After dinner, I started peeling some clementines for lunch. I stuck one in front of Good Man and he tasted it. He exclaimed, “This is 귤!” He craned his neck around to stare at the wooden box of clementines. “I think, maybe, I will eat all of those tomorrow.”

“Oh, man, I’d better hide them in my car.”

“I will visit you at school, then.”


Tomorrow’s lunch is disgustingly cute. Good Man’s lunch even features a cherry tomato Gonzo nosed, carrot haired, clementined eye creature.

Good Man’s Lunch
Jjajangmyeon, Carrots, Clementines, and Korean Yams

The Bottom Tier of My Lunch,
With A Banana and Hard-Boiled Egg for Breakfast

I Am Ridiculous

If you had seen how excited I was when I was packing these lunch boxes, well, I’d be embarrassed. Because this is ridiculous, I know.

(Hey, go read A Whole New Mind. This is about design and play, people.)

Good Man’s Lunch

My Breakfast and Part of Lunch
A hard-boiled egg was added later.


Full Pig

The Tupperware part of my pig flips upside down to fit inside the bottom of the pig, making it pack up smaller if I wish. It can be a one- or two-tier lunch box. Good Man’s is the same way. Those four pull-out cups fit in that large tray, which sits on another tray of the same size, making his a one- or two-tier box, as well.

What prompted the sudden cuteness of lunch boxes? I’m sick of telling Good Man, “There are four servings of spaghetti in that pot, eat only one for lunch” and coming home to find two servings left. This messes up my whole menu/cooking/lunch/dinner system. I also realized that if I leave him to eat fruit with lunch (or breakfast) on his own, he won’t. If I stick a pear or a peeled orange in front of him, though, he’ll eat it. No problem.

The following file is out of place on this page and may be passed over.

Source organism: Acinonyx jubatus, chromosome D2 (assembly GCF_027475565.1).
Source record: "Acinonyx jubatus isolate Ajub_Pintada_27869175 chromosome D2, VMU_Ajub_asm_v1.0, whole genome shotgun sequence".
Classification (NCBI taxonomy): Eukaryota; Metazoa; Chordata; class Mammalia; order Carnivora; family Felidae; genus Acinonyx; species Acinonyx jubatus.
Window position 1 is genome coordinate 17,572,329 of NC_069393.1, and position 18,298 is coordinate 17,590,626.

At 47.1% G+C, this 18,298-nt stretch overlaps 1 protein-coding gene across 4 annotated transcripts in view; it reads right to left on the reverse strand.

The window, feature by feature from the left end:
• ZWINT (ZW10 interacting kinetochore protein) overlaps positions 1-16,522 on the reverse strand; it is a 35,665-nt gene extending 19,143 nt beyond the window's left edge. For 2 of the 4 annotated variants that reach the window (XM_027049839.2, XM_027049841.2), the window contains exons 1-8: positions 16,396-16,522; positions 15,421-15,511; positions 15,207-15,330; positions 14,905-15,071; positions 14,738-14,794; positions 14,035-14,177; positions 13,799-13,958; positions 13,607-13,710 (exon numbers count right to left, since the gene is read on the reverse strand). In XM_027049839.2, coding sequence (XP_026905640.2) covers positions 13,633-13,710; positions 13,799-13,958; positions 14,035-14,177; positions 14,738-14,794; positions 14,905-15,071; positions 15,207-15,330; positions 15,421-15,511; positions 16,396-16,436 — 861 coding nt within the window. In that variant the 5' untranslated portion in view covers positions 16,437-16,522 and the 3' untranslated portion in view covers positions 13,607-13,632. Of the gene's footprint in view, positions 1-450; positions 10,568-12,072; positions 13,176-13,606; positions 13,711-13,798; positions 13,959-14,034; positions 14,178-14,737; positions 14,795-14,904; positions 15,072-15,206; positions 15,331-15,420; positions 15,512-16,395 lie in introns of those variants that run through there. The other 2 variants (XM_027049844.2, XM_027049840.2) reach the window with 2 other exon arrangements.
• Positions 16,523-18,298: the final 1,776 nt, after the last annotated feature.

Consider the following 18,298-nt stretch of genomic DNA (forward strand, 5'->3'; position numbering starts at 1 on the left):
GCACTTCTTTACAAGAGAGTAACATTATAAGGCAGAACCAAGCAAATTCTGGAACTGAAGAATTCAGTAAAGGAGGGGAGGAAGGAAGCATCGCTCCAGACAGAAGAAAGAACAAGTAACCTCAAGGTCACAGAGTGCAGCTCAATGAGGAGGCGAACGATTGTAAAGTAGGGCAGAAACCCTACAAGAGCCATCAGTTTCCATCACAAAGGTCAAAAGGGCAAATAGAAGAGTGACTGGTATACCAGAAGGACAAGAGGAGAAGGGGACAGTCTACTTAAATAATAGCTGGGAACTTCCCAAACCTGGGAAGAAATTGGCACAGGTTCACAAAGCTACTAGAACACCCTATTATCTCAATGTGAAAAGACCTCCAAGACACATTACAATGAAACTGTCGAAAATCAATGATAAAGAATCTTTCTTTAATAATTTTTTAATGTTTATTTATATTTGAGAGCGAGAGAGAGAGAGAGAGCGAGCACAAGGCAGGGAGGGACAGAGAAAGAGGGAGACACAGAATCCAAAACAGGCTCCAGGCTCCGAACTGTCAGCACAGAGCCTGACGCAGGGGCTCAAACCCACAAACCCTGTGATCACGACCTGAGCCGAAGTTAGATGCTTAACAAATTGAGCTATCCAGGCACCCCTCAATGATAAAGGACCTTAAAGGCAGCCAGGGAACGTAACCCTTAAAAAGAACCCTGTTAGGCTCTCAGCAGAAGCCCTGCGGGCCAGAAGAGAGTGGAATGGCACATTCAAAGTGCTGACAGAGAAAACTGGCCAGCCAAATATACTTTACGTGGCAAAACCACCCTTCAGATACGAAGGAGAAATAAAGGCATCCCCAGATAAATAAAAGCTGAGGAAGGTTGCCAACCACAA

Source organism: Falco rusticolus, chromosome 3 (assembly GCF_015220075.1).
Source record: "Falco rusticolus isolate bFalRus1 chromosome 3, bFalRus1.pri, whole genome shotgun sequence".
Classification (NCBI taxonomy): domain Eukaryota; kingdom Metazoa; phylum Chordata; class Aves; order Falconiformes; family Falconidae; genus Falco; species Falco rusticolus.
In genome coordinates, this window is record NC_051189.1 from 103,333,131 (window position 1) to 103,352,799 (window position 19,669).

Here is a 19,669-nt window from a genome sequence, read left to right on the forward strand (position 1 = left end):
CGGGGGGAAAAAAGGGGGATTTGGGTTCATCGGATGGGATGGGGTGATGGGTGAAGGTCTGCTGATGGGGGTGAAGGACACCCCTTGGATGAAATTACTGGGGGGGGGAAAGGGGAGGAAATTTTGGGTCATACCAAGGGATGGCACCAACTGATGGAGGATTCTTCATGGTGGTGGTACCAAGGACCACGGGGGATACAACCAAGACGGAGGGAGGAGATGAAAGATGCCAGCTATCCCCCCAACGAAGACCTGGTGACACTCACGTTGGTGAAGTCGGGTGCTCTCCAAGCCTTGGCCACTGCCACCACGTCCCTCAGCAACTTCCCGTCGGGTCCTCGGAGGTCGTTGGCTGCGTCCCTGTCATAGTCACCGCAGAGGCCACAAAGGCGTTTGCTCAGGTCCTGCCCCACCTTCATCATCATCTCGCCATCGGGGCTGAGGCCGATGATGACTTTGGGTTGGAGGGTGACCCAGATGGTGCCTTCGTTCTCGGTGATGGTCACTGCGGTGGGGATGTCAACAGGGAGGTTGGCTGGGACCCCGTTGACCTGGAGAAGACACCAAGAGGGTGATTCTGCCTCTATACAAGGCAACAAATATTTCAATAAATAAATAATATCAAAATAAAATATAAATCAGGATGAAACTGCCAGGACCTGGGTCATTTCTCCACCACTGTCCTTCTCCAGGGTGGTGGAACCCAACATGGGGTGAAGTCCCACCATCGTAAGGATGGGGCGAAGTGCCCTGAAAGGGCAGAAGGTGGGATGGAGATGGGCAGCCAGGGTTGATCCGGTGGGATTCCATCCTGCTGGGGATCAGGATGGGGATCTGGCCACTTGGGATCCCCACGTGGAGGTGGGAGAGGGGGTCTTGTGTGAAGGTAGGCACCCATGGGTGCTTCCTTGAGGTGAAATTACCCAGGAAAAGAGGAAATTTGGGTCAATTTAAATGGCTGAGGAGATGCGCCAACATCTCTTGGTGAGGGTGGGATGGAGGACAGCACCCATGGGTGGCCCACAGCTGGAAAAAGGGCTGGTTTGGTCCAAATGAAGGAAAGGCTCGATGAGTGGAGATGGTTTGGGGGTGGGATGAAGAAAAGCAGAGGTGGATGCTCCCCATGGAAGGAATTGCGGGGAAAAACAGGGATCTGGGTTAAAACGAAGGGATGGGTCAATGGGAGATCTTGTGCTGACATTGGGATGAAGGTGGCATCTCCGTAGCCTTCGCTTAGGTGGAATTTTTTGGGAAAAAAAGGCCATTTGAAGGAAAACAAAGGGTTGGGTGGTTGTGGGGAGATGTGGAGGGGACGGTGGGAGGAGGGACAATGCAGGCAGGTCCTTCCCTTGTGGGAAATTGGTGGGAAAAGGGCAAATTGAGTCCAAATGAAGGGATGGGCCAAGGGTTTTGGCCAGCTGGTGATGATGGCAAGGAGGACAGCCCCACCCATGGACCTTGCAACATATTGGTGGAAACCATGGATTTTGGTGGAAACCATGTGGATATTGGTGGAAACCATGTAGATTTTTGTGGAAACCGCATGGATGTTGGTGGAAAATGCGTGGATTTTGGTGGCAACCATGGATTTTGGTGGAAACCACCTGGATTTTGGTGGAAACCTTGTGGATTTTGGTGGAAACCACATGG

Tonight I asked, “Do I need to pack your lunch of one of those bento boxes to get you to eat?”

I was mostly joking, but his eyes lit up, followed by a passionate, “I am not Japanese! Not bento! 도시락통!”

OK, doshiraktong it is.

But I will never punch happy faces in his gim. Hearts, maybe…

Mothers Everywhere

Good Man’s Mother called us last night. We chatted on the phone for a few minutes. She, in a very Korean way, told me to take care of myself when my vacation ends, and to be careful not to catch a cold.

I told her I didn’t want to go back to school but then remembered that we only have a three-day work week next week.

“Oh! Mother! Next week Obama…” I didn’t know the word for “president” or “inauguration,” but I figured I was safe saying “president” in English. “Next week, on Tuesday, President Obama will start working.”

She understood right away what I meant, while Good Man told me, “취임식.”

“네, 우리는 DC에 갈 꺼예요. 사람 많이 있을거예요!” Yes, we’re going into DC. There will be a lot of people there. “역사이에요. 역사게? 음…” It’s history, I said. Again, she understood what I was trying to say. (Good Man just told me I should’ve said 역사적인 일이에요.)

“어, 아만다, 조심해!” Oh, Amanda, be careful!

I suddenly remembered talking to my mom on the phone, calling her from a hotel abroad. “Be careful, Amanda!”

Mistake Me Not

I love this sweater, I love it not…

I made this sweater (mistake rib, Elann’s Lara cotton on size 5 needles) in exactly three months.

I think I love it.

My Angry Face

“[Good Man], how’s this Korean? ‘피곤해요,'” I started reading. “화!” Anger. I yelled while making a face.

Good Man started laughing. “What? Do that again!”

“화!” I made the face.

When Koreans are angry, they write:

Unfortunately, when I try to type that in this blogging program, I get many errors. Which makes me yell, “화!” And when I yell “화!”, I go like this.

Which is why the Korean emoticon for anger makes total sense.

태! 권! 호! 국!